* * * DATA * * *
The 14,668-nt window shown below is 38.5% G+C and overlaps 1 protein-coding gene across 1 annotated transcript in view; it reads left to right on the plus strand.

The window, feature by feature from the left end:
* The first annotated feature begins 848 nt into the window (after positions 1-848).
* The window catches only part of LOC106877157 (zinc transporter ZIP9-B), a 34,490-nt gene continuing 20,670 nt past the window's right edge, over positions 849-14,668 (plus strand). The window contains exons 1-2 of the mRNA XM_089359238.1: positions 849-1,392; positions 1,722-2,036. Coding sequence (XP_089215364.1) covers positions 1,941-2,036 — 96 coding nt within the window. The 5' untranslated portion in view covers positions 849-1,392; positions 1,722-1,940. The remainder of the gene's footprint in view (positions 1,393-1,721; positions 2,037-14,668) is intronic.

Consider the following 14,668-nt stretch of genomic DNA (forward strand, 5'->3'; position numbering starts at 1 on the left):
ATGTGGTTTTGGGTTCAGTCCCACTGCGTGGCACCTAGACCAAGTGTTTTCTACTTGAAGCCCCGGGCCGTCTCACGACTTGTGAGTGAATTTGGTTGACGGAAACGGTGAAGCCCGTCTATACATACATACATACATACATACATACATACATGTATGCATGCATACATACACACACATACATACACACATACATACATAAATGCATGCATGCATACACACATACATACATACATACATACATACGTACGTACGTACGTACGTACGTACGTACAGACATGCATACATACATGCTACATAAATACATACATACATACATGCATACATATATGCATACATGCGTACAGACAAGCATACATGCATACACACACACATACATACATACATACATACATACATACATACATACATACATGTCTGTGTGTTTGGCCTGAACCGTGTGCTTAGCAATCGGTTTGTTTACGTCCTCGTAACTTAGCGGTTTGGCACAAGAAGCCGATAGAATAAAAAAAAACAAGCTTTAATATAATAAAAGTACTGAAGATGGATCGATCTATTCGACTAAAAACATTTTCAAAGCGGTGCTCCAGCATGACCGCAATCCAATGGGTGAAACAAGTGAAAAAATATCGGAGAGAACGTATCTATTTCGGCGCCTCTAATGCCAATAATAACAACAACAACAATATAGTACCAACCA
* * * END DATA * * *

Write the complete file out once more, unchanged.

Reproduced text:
The 14,668-nt window shown below is 38.5% G+C and overlaps 1 protein-coding gene across 1 annotated transcript in view; it reads left to right on the plus strand.

The window, feature by feature from the left end:
* The first annotated feature begins 848 nt into the window (after positions 1-848).
* The window catches only part of LOC106877157 (zinc transporter ZIP9-B), a 34,490-nt gene continuing 20,670 nt past the window's right edge, over positions 849-14,668 (plus strand). The window contains exons 1-2 of the mRNA XM_089359238.1: positions 849-1,392; positions 1,722-2,036. Coding sequence (XP_089215364.1) covers positions 1,941-2,036 — 96 coding nt within the window. The 5' untranslated portion in view covers positions 849-1,392; positions 1,722-1,940. The remainder of the gene's footprint in view (positions 1,393-1,721; positions 2,037-14,668) is intronic.

Consider the following 14,668-nt stretch of genomic DNA (forward strand, 5'->3'; position numbering starts at 1 on the left):
ATGTGGTTTTGGGTTCAGTCCCACTGCGTGGCACCTAGACCAAGTGTTTTCTACTTGAAGCCCCGGGCCGTCTCACGACTTGTGAGTGAATTTGGTTGACGGAAACGGTGAAGCCCGTCTATACATACATACATACATACATACATACATACATGTATGCATGCATACATACACACACATACATACACACATACATACATAAATGCATGCATGCATACACACATACATACATACATACATACATACGTACGTACGTACGTACGTACGTACGTACAGACATGCATACATACATGCTACATAAATACATACATACATACATGCATACATATATGCATACATGCGTACAGACAAGCATACATGCATACACACACACATACATACATACATACATACATACATACATACATACATACATGTCTGTGTGTTTGGCCTGAACCGTGTGCTTAGCAATCGGTTTGTTTACGTCCTCGTAACTTAGCGGTTTGGCACAAGAAGCCGATAGAATAAAAAAAAACAAGCTTTAATATAATAAAAGTACTGAAGATGGATCGATCTATTCGACTAAAAACATTTTCAAAGCGGTGCTCCAGCATGACCGCAATCCAATGGGTGAAACAAGTGAAAAAATATCGGAGAGAACGTATCTATTTCGGCGCCTCTAATGCCAATAATAACAACAACAACAATATAGTACCAACCA